History of the Equal Rights Amendment
Alice Paul drafted and introduced the first Equal Rights Amendment (ERA) in 1923, at a conference to commemorate the 75th anniversary of the Seneca Falls Convention. She was a Republican and one of the founders of the National Woman’s Party, which worked for the passage of the Nineteenth Amendment granting women the right to vote. After successfully gaining women’s suffrage in 1920, Paul characterized the amendment as the next logical step for the women’s movement.
Support for the amendment slowly grew, and the ERA was added to the Republican Party platform in 1940 and Democratic Party platform in 1944. In 1972, nearly fifty years after it was first introduced, the ERA passed the House and Senate with the required two-thirds majority. The amendment was then sent for ratification by three-fourths of the states with a seven-year deadline.
States initially rushed to ratify the ERA and twenty-two states ratified the amendment within the first year. Progress slowed over the years and by 1977, two years before the ratification deadline expired, only 35 of the 38 states needed had ratified. Five states rescinded their ratification, but the legal status of these rescissions is uncertain. When it became clear that the thirty-eight states needed for ratification would not occur by the 1979 deadline, legislation was passed by Congress to extend the deadline to June 30, 1982. No further states ratified during this time period and the ERA was not added to the Constitution.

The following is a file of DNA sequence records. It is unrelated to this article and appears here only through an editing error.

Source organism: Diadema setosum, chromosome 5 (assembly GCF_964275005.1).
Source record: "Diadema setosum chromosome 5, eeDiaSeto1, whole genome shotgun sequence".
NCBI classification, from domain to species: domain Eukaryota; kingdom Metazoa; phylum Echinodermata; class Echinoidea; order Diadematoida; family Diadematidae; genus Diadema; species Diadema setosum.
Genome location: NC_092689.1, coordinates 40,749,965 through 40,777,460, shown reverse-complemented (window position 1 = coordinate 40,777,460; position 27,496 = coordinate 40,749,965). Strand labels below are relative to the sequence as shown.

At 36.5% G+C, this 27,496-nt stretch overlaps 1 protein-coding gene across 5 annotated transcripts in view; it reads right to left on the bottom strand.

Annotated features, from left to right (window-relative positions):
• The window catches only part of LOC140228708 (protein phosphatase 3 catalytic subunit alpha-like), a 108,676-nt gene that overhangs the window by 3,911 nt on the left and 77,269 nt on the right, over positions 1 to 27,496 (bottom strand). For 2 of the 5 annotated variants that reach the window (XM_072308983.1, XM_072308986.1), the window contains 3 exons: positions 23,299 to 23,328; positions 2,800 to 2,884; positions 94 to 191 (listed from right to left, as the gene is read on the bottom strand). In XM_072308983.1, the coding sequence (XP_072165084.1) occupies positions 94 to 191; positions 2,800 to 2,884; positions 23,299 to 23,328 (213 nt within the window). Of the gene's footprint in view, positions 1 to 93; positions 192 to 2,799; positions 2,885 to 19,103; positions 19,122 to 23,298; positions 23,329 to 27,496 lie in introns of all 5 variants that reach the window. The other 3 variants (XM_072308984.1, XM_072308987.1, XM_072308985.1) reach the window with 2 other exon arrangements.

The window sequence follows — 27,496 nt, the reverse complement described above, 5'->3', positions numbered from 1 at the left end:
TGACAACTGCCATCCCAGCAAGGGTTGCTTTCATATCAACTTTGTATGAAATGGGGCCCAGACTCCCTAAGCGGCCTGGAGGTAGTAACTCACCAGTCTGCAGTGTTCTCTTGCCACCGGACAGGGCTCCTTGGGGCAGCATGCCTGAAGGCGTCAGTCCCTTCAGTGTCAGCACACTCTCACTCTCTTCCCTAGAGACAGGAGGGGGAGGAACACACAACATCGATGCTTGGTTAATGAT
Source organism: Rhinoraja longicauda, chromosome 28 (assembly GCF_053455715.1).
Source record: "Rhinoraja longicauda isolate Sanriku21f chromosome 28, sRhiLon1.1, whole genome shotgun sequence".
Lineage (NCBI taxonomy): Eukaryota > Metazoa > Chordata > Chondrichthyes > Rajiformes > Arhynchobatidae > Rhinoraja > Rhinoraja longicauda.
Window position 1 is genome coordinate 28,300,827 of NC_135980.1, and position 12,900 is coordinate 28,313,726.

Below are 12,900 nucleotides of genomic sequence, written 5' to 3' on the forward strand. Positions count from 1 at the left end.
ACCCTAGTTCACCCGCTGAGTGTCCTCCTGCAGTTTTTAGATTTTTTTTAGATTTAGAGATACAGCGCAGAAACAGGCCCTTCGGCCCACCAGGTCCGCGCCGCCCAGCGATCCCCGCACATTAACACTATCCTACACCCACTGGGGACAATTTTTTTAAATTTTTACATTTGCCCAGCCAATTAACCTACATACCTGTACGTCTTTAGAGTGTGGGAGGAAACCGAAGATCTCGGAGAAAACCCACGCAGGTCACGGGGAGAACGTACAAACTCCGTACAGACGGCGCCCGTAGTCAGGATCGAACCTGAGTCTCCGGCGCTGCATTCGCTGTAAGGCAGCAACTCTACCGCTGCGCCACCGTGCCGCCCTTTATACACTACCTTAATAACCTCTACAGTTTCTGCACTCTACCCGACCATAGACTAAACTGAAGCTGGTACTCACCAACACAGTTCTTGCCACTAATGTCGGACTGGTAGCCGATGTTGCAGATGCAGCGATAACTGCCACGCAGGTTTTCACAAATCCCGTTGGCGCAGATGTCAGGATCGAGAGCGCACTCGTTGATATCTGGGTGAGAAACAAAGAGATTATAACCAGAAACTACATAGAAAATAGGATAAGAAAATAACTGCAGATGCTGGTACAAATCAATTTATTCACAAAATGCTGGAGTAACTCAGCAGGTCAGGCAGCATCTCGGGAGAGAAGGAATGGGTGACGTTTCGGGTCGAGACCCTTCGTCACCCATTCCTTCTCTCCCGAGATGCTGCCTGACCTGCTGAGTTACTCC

In 2017, Nevada ratified the ERA becoming the 36th state. In 2018, Illinois became the 37th state. Activity is now taking place in the remaining 13 states to see who will be the historic number 38.
Here are some of the key dates:
- 1776 – Abigail Adams wrote her husband “remember the ladies”
- 1848 – First Woman’s Rights Convention
- 1923 – ERA first introduced into Congress
- 1940 – Republican party included ERA in platform
- 1944 – Democratic party included ERA in platform
- 1972 – ERA passes Congress and moves to states for ratification
- 1977 – 35 of the needed 38 states had ratified the ERA
- 1978 – Deadline for ratification extended from 1979 to 1982
- 1982 – Still only 35 states ratified the ERA
- 2017 – Nevada ratifies the ERA
- 2018 – Illinois ratifies the ERA
- 2020 - Virginia ratifies the ERA
- 2020 - U.S. Archivist refuses to add ERA to the Constitution based on guidance from DOJ
- 2022 - ERA "officially" part of the Constitution
- Today – The Equal Rights Amendment is not yet published in the U.S. Constitution
Text of the Amendment
Here is the text of the amendment:
Section 1. Equality of rights under the law shall not be denied or abridged by the United States or by any State on account of sex.
Section 2. The Congress shall have the power to enforce, by appropriate legislation, the provisions of this article.
Section 3. This amendment shall take effect two years after the date of ratification
Status of Ratification by State